Alec Borenstein is a Partner at BMC Estate Planning. Alec went to Loyola Law School in Los Angeles where he graduated cum laude and in the top 10% of his class. Alec is also a Member of the Order of the Coif. In 2006-2007 Alec served as the Chief Articles Editor for Volume 40 of the Loyola Law Review. Alec is admitted in New York and New Jersey and practices in both states and in the Federal Courts. Alec is also an award-winning speaker and business coach. Alec was recently a business development consultant for The Rainmaker Institute, until Alec came back to practice as an estate planning attorney in New Jersey.

Who gets your iTunes when you’re dead? How to pass on music collections, Nectar Points and more

Who gets your iTunes when you’re dead? How to pass on music collections, Nectar Points and more

If this was an iTunes library, it could just vanish

We’re splashing increasing amounts of cash on digital products like music, TV shows and films.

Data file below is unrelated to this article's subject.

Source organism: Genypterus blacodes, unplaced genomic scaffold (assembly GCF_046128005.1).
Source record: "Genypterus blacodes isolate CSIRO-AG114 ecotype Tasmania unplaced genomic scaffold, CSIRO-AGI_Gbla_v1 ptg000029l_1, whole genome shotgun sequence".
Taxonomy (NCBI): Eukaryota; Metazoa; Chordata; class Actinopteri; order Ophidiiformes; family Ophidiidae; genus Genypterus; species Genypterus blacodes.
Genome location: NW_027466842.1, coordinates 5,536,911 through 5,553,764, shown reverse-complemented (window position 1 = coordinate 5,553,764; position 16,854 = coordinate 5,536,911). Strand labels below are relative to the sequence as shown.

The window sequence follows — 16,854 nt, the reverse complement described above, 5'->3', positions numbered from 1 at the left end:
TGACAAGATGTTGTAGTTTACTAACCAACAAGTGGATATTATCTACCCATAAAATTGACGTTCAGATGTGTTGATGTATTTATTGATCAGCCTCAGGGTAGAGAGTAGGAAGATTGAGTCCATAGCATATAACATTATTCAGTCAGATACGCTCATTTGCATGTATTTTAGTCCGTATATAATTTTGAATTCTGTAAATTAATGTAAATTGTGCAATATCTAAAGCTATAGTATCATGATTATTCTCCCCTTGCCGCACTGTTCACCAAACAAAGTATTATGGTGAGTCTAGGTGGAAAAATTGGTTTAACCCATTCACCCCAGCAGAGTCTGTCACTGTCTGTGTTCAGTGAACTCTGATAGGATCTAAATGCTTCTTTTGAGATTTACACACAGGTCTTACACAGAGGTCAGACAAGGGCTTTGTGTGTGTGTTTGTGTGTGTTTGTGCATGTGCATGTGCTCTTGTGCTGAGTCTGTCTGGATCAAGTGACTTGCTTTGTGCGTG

The average iTunes user spends $48 (£31.47) every year, according to one estimate. If we did that every year from 2001, when iTunes started, we’d have forked out £440.63.

But while in the past music lovers could pass on their record collection, our digital rights are far less clear.

Emma Myers, from Saga Legal Services, said: “Many people use the internet to download films, music and TV shows.

“What you may not realise is that you are sometimes not paying to own the content in a real sense, more that you are paying for a licence to use it during your lifetime.”

So how DO you preserve your iTunes collection for the next generation?

Thinking of times past

We asked Saga for the rules:

Share your Apple ID

Currently, you cannot get Apple to delete an account. But if your loved ones have access to your Apple ID and password they can edit the personal information.

The family can click here to manage the Apple ID. Once they’ve signed in, they can change the name of the account and the address.

In effect they create a new account and have access to anything the deceased downloaded. Include the personal information of the intended beneficiary to avoid any problems.

They can also contact customer services on 0844 209 0611 or 0800 107 6285.

Dealing with a digital legacy